The Centers for Disease Control and Prevention (CDC) in the person of Roger Nasci, Chief of the CDC branch that tracks insect-borne diseases (the Arboviral Diseases Branch of the Vector-Borne Diseases Division), assures us that the situation is serious and we haven’t seen the end of it. In fact, the height of WNV infections is in August and September and continues through October, so we are still climbing that mountain. Dallas has already eclipsed the WNV record of 2004 and with the season just starting, the overall prognosis is not good. So, why are so many Texans copping the old Alfred E. Neuman, “What, Me Worry?” line? We don’t have a clue save an abject, stubborn ignorance or arrogance or likely a combination of the two.
North Texas now reports 254 WNV Human cases and six deaths (only ones in the US). If you aren’t impressed yet – as of Thursday August 2, 2012 Dallas County is reporting 115 human cases of WNV and five confirmed deaths. In order to put this in perspective as of 7/21/12 there were 75 Human WNV cases in Dallas, Tarrant, Collin and Denton Counties combined with two reported deaths in Dallas County.
We just don’t get it when the WNV topic invariably comes up and you get the, “It can’t happen to me” or “It’s just too hot to wear long sleeves.” rationalizations thrown back at you. As we advised in a recent post, let’s not hyperventilate about WNV, but let’s not be stupid and invite illness either. The CDC and the Texas Department of State Health Services (TDSHS) encourages us to adopt several easy and really unremarkable practices in order to reduce the risk of exposure. They are: eliminate standing water (especially in those flower pot saucers, bird baths and roof gutters) and other obvious mosquito breeding areas around our homes; make sure that all door, porch and window screens are in good condition; reduce outdoor activity during evening/dusk to dawn hours; if you must be outdoors during those times, cover exposed skin as much as possible (tightly woven, light colored long sleeved shirts and pants), use a mosquito repellent that contains DEET and lastly build bat habitat (more later in another post - seriously) and let Mother Nature help you/us.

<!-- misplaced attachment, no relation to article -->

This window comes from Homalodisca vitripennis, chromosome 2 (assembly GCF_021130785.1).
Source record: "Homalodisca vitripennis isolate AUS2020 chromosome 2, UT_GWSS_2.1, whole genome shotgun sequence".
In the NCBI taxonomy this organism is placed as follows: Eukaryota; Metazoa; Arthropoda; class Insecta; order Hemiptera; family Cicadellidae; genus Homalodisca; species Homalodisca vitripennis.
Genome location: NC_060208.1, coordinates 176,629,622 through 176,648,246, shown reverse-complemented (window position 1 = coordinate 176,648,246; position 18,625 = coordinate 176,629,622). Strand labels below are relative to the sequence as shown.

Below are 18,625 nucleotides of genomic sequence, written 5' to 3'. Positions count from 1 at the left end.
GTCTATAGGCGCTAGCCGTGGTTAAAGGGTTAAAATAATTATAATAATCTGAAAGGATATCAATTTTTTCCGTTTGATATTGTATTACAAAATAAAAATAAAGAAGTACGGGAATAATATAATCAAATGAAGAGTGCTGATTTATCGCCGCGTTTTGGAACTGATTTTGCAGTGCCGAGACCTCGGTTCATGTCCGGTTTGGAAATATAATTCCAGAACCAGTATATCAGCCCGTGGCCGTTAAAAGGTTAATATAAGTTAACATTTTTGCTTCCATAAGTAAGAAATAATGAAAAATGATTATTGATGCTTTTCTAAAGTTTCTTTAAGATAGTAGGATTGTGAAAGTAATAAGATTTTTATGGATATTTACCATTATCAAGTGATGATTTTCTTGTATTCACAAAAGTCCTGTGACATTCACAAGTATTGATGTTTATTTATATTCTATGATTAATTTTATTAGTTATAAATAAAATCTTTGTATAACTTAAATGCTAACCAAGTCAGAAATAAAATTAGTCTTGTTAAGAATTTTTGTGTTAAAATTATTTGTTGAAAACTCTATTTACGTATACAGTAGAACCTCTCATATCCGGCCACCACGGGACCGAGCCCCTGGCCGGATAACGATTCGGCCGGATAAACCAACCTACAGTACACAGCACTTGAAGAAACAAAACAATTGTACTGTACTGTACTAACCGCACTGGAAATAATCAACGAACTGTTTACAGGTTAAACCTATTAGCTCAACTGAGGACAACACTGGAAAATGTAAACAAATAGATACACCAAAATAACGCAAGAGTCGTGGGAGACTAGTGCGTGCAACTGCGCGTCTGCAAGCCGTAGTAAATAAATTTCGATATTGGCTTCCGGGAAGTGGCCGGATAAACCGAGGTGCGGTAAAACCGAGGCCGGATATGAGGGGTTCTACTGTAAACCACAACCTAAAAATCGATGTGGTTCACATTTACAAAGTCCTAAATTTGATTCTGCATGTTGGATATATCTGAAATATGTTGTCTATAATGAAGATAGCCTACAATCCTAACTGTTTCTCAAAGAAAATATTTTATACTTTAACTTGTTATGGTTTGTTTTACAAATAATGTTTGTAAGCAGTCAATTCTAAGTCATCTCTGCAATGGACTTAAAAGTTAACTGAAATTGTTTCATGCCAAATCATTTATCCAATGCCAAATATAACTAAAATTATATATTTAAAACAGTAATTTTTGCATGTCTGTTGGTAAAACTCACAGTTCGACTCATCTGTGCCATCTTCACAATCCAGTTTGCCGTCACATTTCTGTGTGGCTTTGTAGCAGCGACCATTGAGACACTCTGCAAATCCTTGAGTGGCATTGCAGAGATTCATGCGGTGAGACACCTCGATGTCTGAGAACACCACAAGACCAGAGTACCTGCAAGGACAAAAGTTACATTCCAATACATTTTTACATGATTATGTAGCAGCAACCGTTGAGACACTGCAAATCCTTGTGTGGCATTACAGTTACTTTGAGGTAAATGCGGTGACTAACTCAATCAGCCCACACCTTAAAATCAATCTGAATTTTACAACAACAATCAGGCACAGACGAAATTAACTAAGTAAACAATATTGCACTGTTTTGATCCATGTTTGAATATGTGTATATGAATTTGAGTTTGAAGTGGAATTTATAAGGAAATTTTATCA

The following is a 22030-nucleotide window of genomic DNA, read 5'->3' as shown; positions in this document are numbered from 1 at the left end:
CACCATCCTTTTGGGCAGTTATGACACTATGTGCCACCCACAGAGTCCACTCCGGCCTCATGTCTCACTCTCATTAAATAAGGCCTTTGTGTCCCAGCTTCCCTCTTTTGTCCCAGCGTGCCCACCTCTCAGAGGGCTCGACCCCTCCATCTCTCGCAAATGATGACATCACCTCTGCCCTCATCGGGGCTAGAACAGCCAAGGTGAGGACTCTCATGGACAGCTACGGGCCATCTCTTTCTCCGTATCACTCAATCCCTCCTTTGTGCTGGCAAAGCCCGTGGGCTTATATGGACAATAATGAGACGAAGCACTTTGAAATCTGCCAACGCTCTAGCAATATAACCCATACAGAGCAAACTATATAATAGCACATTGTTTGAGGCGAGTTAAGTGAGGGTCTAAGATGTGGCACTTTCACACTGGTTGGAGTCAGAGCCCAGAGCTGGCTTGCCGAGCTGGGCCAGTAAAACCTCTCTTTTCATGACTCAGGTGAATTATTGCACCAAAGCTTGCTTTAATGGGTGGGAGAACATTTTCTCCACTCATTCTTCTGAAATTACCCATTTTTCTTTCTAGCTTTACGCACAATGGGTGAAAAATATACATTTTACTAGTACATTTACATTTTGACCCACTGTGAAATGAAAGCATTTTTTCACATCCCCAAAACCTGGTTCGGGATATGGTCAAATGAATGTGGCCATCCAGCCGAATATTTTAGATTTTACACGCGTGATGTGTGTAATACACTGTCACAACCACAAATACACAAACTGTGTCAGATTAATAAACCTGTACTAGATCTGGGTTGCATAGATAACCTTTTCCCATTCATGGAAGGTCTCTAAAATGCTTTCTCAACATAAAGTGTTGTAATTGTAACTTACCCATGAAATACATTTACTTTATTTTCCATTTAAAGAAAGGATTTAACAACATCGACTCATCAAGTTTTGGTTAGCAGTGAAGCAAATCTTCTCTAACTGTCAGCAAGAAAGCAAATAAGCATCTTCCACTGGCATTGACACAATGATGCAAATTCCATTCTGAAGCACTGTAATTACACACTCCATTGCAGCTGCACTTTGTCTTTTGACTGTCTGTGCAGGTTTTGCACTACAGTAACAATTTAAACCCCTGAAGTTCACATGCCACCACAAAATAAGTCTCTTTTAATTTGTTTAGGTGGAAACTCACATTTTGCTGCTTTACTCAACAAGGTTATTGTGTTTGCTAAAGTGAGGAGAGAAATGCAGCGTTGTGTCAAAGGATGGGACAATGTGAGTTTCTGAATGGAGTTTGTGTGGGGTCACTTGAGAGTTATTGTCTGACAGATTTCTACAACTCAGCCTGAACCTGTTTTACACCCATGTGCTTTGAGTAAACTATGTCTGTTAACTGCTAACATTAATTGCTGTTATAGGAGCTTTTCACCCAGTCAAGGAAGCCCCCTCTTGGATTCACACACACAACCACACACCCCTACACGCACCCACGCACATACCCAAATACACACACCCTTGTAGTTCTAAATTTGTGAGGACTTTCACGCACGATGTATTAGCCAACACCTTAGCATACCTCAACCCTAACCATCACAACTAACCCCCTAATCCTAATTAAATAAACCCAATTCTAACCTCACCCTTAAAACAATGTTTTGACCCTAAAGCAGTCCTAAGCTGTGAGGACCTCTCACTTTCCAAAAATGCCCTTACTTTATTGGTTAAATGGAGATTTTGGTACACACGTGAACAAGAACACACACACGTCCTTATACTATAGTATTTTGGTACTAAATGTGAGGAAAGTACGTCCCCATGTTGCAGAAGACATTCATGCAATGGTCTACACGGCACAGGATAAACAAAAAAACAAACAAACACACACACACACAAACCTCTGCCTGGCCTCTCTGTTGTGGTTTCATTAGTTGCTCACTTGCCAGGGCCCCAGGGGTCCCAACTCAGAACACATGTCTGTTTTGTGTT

Our zip code of 75248 has several confirmed cases of West Nile so we know it’s here. We have been spraying in and around the house and that has helped considerably. Now is the time for neighbors to help neighbors. We encourage you to offer your assistance to those either without the resources or the ability to spray and protect themselves. We have several in our neighborhood who have been spraying and advising folks of the dangers of West Nile. Please do your part…
Given our ongoing 106+ degree Texas heat, tonight I moved some of our potted plants to nearby sprinklers so at least they will have a chance to survive. Yes, I had a hat on, light colored long sleeved shirt with collar up, long pants, socks and I applied a hell of a lot of DEET.
And if you haven’t already bought your favorite brand of mosquito repellant then you better fly to the store if it’s not already too late. Call ahead as many retailers are reporting that their stocks have sold out. There are already stories of folks traveling fifty or more miles just to buy bug dope. Guess some folks have finally gotten the message…
And if you are headed our way, bring an awareness, a sense of caution and your smarts with you unlike the guy walking his dog at 6:30 this morning wearing a black form fitting t-shirt, black short shorts (cute?) and deck shoes. Real bright, not.